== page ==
This year I have worked with snow and ice control professionals from a variety of locations and agencies, including the private sector, government agencies and airport personnel. With snow professionals from different backgrounds getting to know each other, the relaxed atmosphere and the subject matter always lead to some interesting listening.
Common topics usually include the proactive vs. reactive approach to deicing; the use of sweepers and plows to remove snow to minimize deicer use; how different deicers are being utilized; and...money - whether it’s the private sector increasing or maintaining a profitable bottom line or the public sector meeting an agency budget.
At the heart of the discussions, though, was a central concern: deicers’ role in meeting level of service goals.
These discussions presented me with great insight into the operations, challenges and perspectives of the companies and people represented. It was during one of these discussions that I asked what someone called the million-dollar question.
The calibration conundrum
I simply asked: “With the correct use of deicers being so important to all of you, is it correct for me to believe that if you were asked to accurately apply however many pounds or gallons per acre/lane mile, you and/or your crew would be prepared to do it?”
The responses were somewhat surprising:
- Only a small percentage said that they calibrate their equipment.
- Those who hadn’t calibrated led me to believe they never had.
- If they had to apply a specific amount of deicer, most said they would estimate the settings and equipment speed required to get that application rate based on their experience.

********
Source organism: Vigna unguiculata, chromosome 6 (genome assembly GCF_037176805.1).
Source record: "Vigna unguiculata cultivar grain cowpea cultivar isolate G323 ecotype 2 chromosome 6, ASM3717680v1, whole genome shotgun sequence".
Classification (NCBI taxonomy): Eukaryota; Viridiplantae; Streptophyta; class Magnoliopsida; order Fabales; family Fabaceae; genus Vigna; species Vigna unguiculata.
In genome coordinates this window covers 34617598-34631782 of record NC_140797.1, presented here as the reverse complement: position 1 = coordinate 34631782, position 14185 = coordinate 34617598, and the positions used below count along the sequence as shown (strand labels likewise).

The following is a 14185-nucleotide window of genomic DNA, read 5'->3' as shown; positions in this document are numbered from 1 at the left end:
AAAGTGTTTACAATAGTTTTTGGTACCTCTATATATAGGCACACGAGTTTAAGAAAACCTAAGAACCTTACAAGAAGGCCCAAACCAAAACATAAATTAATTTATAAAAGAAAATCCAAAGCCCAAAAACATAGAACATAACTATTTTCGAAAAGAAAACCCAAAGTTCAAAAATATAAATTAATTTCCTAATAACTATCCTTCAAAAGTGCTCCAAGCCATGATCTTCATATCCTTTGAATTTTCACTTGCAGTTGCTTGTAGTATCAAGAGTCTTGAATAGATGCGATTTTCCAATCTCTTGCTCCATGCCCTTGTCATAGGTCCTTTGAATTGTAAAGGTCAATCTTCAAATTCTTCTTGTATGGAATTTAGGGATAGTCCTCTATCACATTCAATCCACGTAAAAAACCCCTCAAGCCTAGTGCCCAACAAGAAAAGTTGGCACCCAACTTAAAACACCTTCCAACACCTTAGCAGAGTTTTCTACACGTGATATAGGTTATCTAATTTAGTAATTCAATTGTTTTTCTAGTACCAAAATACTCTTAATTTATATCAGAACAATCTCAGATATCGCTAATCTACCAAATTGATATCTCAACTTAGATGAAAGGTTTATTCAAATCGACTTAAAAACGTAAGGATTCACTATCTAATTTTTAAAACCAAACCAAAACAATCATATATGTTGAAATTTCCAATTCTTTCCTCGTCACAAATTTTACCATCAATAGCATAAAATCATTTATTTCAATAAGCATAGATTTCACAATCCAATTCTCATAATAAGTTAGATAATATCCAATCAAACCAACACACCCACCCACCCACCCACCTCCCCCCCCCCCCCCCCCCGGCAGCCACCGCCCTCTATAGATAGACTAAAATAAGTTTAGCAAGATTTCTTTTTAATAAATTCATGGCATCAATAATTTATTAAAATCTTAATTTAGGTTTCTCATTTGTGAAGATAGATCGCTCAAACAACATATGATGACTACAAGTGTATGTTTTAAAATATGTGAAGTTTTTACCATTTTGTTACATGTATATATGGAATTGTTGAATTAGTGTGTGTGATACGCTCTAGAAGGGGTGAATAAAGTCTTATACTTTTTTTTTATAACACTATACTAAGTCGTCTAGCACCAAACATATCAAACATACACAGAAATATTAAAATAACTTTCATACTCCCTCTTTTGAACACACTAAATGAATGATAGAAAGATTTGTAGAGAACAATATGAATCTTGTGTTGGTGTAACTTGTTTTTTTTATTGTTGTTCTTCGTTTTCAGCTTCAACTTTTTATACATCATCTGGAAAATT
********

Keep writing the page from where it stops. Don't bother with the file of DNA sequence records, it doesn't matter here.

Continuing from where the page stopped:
The discussion for those who don’t calibrate often went to how good they were at knowing how much they applied from experience. This was met with polite amazement by those that understand the value of calibration and take the time to do it.
How can you estimate the equipment settings and application speed required to accurately make the desired application rate based on experience, when you don’t even know the accurate application rate?
Cost vs. purchase price
While the debate continued, it struck me - cost versus purchase price. In my column in the September issue, I talked about this very issue with regard to use of liquids. No matter how many contractors are using liquid deicers with great money-making success, who realize that the best buy is based on cost of use or ownership and not the purchase price, and who understand the benefits of knowing how much deicer was actually applied because of calibration, some are not doing it and don’t seem to believe it is necessary or important.
So how did the million-dollar comment come about? Someone stated that if, on average, each applicator nationwide overapplied by $100 a season, the amount of money wasted would easily be over $1 million. Although all involved seemed to agree the estimate was reasonable, being a numbers guy, I had to research the assumption.
In reality, this statement was likely way off. According to the IBISWorld “Snowplowing Services in the US Industry” report published in 2014, there are approximately 110,000 snow and ice contractors/companies in North America. Just using that number (not considering that many of these companies calibrate their equipment), the cost of overapplication would be $11 million.
While this is a wild guess, I believe my result is much closer than the results of those companies who regularly apply deicers using the same wild guess methodology. I simply do not understand their logic or lack thereof when so much is at stake.
Dale Keep owns Ice & Snow Technologies, a training and consulting company based in Walla Walla, WA. Email him at email@example.com.